Literary lion McPherson dies

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By Girindra Selleck

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James Alan McPherson, a professor emeritus at the Iowa Writers’ Workshop and the first black author to win the Pulitzer Prize for fiction, passed away on Wednesday in Iowa City because of complications from pneumonia. He was 72.

Born in 1943 in Savannah, Georgia, McPherson spent his formative years in segregated classrooms and on railroad dining cars, where he worked as a waiter. He later earned a bachelor’s degree from the historically black Morris Brown College in Atlanta.

In his essay collection A Region Not Home: Reflections from Exile (Simon & Schuster), McPherson explained how he became a writer somewhat by chance in the early 1960s at the height of the Civil Rights Movement.

Inspired after having seen a poster calling for submissions to a creative-writing competition, he quickly taught himself to write and type. Nothing immediately came of this — in fact, the story he planned to submit was lost — but in 1965, he entered another competition — sponsored by the Atlantic Monthly — and was awarded first prize by the longtime editor of the magazine, Edward Weeks.

McPherson’s writing career was temporarily put on hold when he was accepted at — and decided to enroll in — the Harvard Law School. In his second year, however, he finally found the “solitude, and the encouragement, to begin writing seriously” when, through a friend, he took a position as a janitor in one of Cambridge’s apartment buildings. “Offering my services in that building was probably the best contract I ever made,” he said in A Region Not Home.

Even decades later, as an established author and professor at the world’s most famous writing program, McPherson retained an affinity for the experience of people from all strata of society.

“Wherever I’ve gone, I’ve always tried to make connections outside of the literary environment. I can still be comfortable with farmers, or blue-collar workers, without pretending or trying to act condescending to those people,” he said during a 1988 interview published in the Iowa Journal of Literary Studies. “If you can’t find something human to relate to in a person who is not doing something you’re doing, then you’re lost.”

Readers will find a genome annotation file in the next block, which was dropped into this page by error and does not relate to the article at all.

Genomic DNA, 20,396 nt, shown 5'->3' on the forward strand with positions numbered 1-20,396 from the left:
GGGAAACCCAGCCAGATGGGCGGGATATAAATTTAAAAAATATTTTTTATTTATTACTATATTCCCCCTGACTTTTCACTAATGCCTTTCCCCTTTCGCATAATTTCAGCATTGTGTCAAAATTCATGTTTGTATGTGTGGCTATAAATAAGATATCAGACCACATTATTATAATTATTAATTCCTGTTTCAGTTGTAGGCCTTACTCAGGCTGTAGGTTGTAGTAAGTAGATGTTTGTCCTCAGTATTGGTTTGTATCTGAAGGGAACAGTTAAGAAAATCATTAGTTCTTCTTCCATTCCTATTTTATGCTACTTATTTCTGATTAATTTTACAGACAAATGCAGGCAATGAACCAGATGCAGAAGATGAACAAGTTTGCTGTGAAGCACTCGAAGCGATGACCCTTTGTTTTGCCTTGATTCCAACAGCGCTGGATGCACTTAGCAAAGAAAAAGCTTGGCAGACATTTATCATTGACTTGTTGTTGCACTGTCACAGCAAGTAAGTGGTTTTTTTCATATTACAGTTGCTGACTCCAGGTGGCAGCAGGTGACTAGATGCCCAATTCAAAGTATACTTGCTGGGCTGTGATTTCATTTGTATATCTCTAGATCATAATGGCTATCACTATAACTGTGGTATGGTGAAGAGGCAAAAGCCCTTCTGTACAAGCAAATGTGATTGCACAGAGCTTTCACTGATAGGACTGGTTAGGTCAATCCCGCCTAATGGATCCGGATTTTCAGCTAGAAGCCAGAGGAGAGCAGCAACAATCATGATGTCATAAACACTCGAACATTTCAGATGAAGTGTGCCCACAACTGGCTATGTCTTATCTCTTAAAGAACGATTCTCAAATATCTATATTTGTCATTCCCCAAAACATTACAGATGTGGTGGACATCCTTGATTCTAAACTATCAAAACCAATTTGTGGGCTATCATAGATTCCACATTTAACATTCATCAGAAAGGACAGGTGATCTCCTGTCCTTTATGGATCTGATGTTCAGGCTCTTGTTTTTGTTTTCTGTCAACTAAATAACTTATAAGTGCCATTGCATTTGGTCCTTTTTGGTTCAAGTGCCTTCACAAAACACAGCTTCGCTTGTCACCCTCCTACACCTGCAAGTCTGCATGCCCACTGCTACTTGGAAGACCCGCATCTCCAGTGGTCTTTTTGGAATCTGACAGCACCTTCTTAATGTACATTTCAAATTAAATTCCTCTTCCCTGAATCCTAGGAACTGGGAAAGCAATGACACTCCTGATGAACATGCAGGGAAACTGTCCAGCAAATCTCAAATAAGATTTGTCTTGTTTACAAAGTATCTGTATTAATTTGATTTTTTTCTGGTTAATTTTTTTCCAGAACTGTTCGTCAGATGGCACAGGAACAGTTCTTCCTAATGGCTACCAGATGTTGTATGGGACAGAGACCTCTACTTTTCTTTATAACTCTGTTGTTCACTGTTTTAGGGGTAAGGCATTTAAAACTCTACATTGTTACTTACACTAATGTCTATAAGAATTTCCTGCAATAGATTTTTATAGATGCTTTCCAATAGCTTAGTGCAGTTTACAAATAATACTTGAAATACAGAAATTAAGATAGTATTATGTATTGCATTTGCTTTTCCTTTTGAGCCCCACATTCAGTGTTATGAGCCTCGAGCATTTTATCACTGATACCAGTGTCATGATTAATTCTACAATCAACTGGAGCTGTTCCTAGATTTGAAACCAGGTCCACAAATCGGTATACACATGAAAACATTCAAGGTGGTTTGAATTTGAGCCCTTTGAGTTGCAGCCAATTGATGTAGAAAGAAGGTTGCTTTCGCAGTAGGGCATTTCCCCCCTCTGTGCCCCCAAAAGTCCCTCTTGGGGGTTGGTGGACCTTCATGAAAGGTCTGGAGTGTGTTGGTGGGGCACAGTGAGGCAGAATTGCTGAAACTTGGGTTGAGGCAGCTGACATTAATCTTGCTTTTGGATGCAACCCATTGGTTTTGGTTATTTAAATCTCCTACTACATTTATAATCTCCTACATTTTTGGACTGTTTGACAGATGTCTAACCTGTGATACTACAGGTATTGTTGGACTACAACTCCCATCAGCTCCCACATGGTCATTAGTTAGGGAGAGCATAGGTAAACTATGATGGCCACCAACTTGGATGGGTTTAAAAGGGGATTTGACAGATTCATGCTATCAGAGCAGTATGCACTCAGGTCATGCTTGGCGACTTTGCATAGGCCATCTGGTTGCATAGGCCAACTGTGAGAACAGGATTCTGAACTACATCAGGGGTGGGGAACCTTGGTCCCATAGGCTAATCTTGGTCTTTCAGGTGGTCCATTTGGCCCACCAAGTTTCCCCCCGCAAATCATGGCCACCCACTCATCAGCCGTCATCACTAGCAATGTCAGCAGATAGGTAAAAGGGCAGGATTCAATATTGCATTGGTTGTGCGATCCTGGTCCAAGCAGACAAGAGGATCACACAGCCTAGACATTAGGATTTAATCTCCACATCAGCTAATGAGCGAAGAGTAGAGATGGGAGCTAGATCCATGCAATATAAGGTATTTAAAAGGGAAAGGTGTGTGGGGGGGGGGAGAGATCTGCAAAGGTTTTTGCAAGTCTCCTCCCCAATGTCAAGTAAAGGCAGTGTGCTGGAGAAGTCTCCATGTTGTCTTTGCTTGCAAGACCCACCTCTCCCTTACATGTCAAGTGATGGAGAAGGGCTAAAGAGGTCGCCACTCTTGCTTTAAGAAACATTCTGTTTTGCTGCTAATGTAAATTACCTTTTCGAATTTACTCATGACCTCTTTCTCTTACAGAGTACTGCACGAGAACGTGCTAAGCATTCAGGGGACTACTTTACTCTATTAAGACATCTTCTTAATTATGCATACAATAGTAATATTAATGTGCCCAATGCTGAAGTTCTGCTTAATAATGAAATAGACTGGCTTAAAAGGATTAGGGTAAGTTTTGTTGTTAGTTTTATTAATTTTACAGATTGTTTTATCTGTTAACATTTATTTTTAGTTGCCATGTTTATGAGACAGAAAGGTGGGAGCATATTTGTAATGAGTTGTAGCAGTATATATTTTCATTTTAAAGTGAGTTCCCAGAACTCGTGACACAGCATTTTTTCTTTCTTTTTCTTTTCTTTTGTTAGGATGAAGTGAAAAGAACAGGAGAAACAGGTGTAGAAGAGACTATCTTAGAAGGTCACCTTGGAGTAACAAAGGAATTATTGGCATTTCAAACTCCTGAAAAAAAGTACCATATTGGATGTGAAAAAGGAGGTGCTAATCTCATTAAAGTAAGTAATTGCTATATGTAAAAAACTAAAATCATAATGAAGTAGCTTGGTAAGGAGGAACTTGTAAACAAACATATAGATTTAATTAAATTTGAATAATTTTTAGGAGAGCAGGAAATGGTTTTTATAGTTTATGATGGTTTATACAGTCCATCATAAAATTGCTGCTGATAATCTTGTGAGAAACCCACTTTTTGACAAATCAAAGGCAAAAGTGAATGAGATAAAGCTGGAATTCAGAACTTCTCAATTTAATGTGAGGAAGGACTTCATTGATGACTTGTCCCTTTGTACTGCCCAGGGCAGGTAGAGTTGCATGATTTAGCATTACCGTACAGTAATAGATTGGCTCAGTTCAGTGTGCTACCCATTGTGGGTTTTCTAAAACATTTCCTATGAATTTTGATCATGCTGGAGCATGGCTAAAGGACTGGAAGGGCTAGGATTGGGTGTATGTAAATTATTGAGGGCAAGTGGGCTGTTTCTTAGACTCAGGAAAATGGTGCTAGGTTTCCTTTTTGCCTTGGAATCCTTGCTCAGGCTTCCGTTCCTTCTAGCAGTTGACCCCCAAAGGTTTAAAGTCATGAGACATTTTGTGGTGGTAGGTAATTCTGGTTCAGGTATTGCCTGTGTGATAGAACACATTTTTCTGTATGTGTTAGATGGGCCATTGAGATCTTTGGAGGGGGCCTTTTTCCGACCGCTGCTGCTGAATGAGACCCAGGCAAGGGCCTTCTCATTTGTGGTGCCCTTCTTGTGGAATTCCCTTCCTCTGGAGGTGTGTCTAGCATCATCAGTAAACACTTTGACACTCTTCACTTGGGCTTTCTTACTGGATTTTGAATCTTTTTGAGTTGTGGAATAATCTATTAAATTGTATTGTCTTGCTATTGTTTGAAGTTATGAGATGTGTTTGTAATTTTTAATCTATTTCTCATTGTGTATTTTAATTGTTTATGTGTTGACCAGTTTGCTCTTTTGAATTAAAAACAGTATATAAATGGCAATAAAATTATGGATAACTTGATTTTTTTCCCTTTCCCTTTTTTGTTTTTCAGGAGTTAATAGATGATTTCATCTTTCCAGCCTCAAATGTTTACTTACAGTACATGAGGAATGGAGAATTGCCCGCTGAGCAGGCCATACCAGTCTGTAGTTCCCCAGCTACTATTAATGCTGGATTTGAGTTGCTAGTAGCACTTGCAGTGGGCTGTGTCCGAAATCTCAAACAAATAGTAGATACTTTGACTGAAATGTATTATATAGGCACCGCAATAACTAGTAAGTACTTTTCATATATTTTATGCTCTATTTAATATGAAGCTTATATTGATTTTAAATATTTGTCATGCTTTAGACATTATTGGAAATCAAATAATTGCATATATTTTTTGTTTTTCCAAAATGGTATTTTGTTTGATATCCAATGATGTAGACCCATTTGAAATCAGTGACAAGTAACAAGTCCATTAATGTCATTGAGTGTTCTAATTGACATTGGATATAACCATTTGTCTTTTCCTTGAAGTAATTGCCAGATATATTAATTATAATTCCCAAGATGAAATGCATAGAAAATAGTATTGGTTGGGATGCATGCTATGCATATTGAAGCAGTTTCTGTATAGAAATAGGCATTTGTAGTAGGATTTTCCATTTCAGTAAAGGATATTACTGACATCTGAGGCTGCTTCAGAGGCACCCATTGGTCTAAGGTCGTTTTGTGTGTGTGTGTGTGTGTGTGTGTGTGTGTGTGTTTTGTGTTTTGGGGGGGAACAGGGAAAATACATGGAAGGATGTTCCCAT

To those who knew him, McPherson remained somewhat of an enigma throughout his life — hyper-intelligent yet acutely self-aware, never one to boast of his many accomplishments. 

“He was a reluctant star,” Associate Professor of English Michael Hill said in an interview for the Iowa City UNESCO City of Literature’s web series.  “[Winning the Pulitzer Prize], something that you would want to scream from the top of buildings, that naturally you would want to announce as widely as possible, he was unsure of how even his own institution would respond to it.”

In addition to winning the Pulitzer for his short story collection, Elbow Room, McPherson was among the first 21 individuals to receive a “genius grant” from the John D. and Catherine T. MacArthur Foundation. He also received the inaugural Paul Engle Prize from the Iowa City UNESCO City of Literature in 2011.

The list of McPherson’s students over the years include literary luminaries such as Yiyun Li, ZZ Packer, Alexander Chee, and current Director of the Writers’ Workshop Lan Samantha Chang.

“He not only wrote Pulitzer-Prize winning fiction, but he also wrote exposés of about racism and red-lining and unfair housing practices in the Atlantic, was well-versed in ancient Greek and Roman history, cracked jokes with Richard Pryor, was Ralph Ellison’s protege, and despite all that, would spend HOURS with his students, begging them to understand the meaning beyond the words, hoping, always, to imbue them with some sense of grand purpose that wasn’t simply wordsmithing, or Raymond Carver minimalism,” Packer wrote in a Facebook post Wednesday.

McPherson is survived by his daughter, Rachel; his son, Benjamin; his brother, Richard; and his sister, Mary. His influence, however, spreads far beyond his immediate family.

“He’s touched a wider variety of people than most of us could dream of,” Professor of English Ed Folsom said in another interview for the City of Literature’s web series.

Daily Iowan copy editor and a longtime friend of McPherson, Beau Elliot, commented on his relationship with the author.

“[McPherson] meant a great deal to me, as a teacher, as a writer, as a friend, as a drinking buddy, as a great human being, as a purveyor of thousands of hours, it seemed, of great conversation,” Elliot said. “Jim physically might be gone, but Elbow Room and Crabcakes will live forever.”

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